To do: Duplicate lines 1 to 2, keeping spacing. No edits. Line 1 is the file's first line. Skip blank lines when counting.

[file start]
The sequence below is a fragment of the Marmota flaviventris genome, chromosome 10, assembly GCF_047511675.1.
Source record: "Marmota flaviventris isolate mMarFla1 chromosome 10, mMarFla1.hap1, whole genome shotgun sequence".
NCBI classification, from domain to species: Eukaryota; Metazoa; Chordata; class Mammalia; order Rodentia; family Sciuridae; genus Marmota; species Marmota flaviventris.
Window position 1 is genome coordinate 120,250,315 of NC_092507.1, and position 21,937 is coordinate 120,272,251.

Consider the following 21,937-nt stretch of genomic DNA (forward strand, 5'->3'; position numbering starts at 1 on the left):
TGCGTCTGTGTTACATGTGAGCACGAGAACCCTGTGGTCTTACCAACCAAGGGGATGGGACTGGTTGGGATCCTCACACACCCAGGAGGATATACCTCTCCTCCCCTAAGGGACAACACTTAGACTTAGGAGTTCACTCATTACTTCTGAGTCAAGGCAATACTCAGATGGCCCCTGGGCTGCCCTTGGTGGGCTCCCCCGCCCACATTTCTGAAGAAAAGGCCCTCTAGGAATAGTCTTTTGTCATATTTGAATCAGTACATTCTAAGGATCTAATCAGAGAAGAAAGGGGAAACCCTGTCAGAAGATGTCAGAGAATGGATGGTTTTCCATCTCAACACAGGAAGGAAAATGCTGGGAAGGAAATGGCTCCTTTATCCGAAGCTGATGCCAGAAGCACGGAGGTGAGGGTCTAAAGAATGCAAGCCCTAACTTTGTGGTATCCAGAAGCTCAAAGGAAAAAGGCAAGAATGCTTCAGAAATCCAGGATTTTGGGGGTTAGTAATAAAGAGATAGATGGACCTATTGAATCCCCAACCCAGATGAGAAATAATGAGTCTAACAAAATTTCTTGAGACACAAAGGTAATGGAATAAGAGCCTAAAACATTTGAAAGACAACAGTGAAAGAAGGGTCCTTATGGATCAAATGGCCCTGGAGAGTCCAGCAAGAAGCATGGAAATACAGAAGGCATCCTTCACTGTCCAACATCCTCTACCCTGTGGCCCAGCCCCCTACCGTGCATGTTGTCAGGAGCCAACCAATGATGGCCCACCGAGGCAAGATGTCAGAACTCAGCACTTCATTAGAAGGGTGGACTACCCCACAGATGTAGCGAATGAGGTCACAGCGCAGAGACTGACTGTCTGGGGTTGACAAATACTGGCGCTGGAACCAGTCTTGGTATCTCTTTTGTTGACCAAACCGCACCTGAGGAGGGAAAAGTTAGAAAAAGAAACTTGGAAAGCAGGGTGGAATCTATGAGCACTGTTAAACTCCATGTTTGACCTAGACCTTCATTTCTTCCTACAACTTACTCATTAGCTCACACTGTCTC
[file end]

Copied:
The sequence below is a fragment of the Marmota flaviventris genome, chromosome 10, assembly GCF_047511675.1.
Source record: "Marmota flaviventris isolate mMarFla1 chromosome 10, mMarFla1.hap1, whole genome shotgun sequence".